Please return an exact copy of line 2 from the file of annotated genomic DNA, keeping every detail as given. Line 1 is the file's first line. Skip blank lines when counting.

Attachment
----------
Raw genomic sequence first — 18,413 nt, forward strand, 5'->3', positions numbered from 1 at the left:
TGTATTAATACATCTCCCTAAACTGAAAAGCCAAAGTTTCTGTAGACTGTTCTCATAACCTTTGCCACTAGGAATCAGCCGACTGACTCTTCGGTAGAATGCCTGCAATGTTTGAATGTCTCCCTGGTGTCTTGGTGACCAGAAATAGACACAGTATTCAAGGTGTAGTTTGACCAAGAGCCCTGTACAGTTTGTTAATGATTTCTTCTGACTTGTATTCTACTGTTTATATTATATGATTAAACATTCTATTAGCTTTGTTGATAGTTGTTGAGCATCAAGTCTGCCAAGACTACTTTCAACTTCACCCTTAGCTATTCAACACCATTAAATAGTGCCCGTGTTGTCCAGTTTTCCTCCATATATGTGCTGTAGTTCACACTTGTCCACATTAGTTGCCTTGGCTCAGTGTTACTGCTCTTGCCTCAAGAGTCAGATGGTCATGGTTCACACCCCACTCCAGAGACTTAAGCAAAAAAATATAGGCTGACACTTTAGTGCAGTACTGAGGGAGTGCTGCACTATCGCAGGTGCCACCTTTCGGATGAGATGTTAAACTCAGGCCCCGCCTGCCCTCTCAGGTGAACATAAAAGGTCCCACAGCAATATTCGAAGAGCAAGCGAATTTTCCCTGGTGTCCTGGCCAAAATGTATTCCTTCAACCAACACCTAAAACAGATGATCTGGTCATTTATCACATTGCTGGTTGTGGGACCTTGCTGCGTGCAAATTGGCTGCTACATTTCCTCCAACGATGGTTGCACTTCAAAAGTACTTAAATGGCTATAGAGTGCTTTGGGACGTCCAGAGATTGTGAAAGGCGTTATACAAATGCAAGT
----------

TGTATTAATACATCTCCCTAAACTGAAAAGCCAAAGTTTCTGTAGACTGTTCTCATAACCTTTGCCACTAGGAATCAGCCGACTGACTCTTCGGTAGAATGCCTGCAATGTTTGAATGTCTCCCTGGTGTCTTGGTGACCAGAAATAGACACAGTATTCAAGGTGTAGTTTGACCAAGAGCCCTGTACAGTTTGTTAATGATTTCTTCTGACTTGTATTCTACTGTTTATATTATATGATTAAACATTCTATTAGCTTTGTTGATAGTTGTTGAGCATCAAGTCTGCCAAGACTACTTTCAACTTCACCCTTAGCTATTCAACACCATTAAATAGTGCCCGTGTTGTCCAGTTTTCCTCCATATATGTGCTGTAGTTCACACTTGTCCACATTAGTTGCCTTGGCTCAGTGTTACTGCTCTTGCCTCAAGAGTCAGATGGTCATGGTTCACACCCCACTCCAGAGACTTAAGCAAAAAAATATAGGCTGACACTTTAGTGCAGTACTGAGGGAGTGCTGCACTATCGCAGGTGCCACCTTTCGGATGAGATGTTAAACTCAGGCCCCGCCTGCCCTCTCAGGTGAACATAAAAGGTCCCACAGCAATATTCGAAGAGCAAGCGAATTTTCCCTGGTGTCCTGGCCAAAATGTATTCCTTCAACCAACACCTAAAACAGATGATCTGGTCATTTATCACATTGCTGGTTGTGGGACCTTGCTGCGTGCAAATTGGCTGCTACATTTCCTCCAACGATGGTTGCACTTCAAAAGTACTTAAATGGCTATAGAGTGCTTTGGGACGTCCAGAGATTGTGAAAGGCGTTATACAAATGCAAGT